It looks at the pattern of questions that have appeared since the syllabus first came into existence in 2002 and allows you to decide what questions to focus on.

For example Static Electricity and Capacitance are two short chapters, and they have appeared every year since 2002 as a half question, with the exception of last year, so expect them to make an appearance this year.

Electromagnetic Induction came up every year from 2002 to 2008 as either a full or a half-question. It hasn’t appeared since 2008 however. Expect it to appear as either a half or a full question.

The Electron has appeared on 9 of the last 11 years. Nuclear Physics (that’s Radioactivity and the atom, along with Fission, Fusion and Nuclear Energy) has appeared every year as either a half or a full question.

You can see similar patterns for other topics listed in the document. The important point is that, assuming you’re going to do Question 5 (series of short questions which cover the entire course, with choice built in) and Question 10 (Particle Physics; comes up every year) then you really just need 3 questions from the remaining 6 (and one of these is Question 12, which offers a choice of 2 parts from 4).

Every year since 2002 you would have been able to answer a full paper by just learning the topics below (and usually with some choice to spare).

You still need to cover all Mandatory Experiments for Section A, and all definitions for Question 5, but if you’re a D or C student it would be highly advisable to use this as your guide. If you’re looking for the A then you really need to cover all topics on the course to cover yourself for all eventualities.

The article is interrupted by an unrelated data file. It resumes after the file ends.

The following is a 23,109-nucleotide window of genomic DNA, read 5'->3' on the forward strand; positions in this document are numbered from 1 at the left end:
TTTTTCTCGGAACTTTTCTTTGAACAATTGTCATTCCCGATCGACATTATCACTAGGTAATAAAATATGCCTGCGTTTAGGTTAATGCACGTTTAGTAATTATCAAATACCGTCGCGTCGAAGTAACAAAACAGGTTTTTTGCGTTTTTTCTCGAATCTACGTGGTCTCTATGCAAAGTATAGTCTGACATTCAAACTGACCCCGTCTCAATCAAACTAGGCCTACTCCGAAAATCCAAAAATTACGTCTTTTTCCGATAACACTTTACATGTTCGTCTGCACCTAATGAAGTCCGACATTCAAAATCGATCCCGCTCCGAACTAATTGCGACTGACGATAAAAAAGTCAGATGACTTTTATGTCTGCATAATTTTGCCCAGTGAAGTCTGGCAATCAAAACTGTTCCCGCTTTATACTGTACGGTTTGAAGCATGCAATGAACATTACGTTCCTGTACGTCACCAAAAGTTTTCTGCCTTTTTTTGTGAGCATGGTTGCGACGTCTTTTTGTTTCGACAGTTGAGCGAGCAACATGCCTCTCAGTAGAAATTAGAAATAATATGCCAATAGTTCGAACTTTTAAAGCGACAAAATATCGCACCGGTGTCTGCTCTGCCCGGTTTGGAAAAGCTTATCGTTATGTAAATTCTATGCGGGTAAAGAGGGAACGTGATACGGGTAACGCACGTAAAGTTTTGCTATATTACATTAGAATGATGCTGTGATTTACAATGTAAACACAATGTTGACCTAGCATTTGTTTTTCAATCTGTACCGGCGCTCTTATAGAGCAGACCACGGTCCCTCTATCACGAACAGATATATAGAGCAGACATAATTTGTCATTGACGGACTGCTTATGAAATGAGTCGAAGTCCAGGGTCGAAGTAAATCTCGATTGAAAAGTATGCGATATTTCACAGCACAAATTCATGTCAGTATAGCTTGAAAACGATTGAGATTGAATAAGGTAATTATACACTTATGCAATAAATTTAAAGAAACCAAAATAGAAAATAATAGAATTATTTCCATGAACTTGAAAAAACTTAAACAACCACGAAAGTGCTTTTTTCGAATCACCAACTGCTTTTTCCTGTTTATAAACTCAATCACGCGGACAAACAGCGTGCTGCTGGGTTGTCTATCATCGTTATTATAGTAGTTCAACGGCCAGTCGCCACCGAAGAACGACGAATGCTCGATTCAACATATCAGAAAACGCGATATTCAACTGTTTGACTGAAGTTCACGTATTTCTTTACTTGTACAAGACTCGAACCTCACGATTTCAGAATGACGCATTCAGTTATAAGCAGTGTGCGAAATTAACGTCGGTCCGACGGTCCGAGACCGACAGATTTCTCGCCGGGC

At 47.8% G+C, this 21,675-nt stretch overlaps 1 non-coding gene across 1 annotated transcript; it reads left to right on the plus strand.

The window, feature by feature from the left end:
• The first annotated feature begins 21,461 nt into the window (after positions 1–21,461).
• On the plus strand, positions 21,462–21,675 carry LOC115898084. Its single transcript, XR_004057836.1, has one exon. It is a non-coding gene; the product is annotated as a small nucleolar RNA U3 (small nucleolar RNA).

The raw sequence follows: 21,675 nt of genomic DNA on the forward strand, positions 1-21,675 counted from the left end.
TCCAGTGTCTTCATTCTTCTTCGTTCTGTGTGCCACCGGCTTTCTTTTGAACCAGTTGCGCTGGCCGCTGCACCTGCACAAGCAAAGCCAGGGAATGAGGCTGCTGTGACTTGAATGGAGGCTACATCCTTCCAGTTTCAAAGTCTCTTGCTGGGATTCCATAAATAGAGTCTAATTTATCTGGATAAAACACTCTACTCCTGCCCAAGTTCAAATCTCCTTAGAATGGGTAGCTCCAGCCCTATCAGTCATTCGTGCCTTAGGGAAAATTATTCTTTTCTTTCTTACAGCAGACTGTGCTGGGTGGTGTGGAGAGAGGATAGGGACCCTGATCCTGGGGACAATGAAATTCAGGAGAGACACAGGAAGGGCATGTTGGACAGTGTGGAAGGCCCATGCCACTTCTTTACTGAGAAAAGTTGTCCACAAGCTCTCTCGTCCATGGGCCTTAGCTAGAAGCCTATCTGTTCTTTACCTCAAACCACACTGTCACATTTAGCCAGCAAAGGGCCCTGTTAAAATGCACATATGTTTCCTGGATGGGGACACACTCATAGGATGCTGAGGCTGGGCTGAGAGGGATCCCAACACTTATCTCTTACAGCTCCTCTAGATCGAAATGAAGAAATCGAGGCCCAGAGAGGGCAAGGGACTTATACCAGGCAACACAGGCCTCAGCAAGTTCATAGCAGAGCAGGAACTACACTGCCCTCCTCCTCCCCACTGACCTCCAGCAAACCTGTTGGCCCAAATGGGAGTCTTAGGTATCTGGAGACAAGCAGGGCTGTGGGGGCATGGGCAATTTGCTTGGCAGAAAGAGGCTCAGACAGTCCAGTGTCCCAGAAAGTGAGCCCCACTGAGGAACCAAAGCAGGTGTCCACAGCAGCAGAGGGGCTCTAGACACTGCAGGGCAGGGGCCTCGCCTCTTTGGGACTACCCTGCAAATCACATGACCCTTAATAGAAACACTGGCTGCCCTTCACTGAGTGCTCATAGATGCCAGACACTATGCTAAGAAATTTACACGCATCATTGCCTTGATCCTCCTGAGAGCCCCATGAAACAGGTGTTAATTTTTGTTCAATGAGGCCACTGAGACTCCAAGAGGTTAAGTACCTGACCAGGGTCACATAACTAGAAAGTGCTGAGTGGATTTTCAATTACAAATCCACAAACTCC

You can access the document using the direct link here or, for future reference, in the revision page of thephysicsteacher.ie

The g-ball: a nice alternative to the traditional experiment

Setting up the apparatus for the Leaving Cert Physics experiment “Measurement of acceleration due to gravity using the method of freefall” can be tricky at best.
I recently ordered something called a ‘g-ball’ from ibotz for about €40 which does much the same thing. And at that price you could probably get a few of them and have different groups doing it separately.

The link below is a video of the g-ball in action.

There are all sort of errors involved, but it’s still reasonably accurate and errors can often serve to act as source of further discussion.

I like it in that it takes away all the confusion associated with the traditional circuit which I think distracts from the important physics (drop a ball; measure time of fall and distance traveled and from this work out g using a very simple equation).

If I was setting up a lab and trying to save money I would use the g-ball instead of the traditional set-up (while still ‘learning’ the traditional set-up for exam purposes).

To order the g-ball contact the boys at ibotz.com
Oh. And did I mention that it’s fun?
Physics? Fun? Who’d a thunk?

By the way, this is the traditional method:

An appreciation . . .

Every now and again I get a letter like the following, which makes all the time and effort put in over the years worthwhile. The letter has been edited slightly to protect the innocent.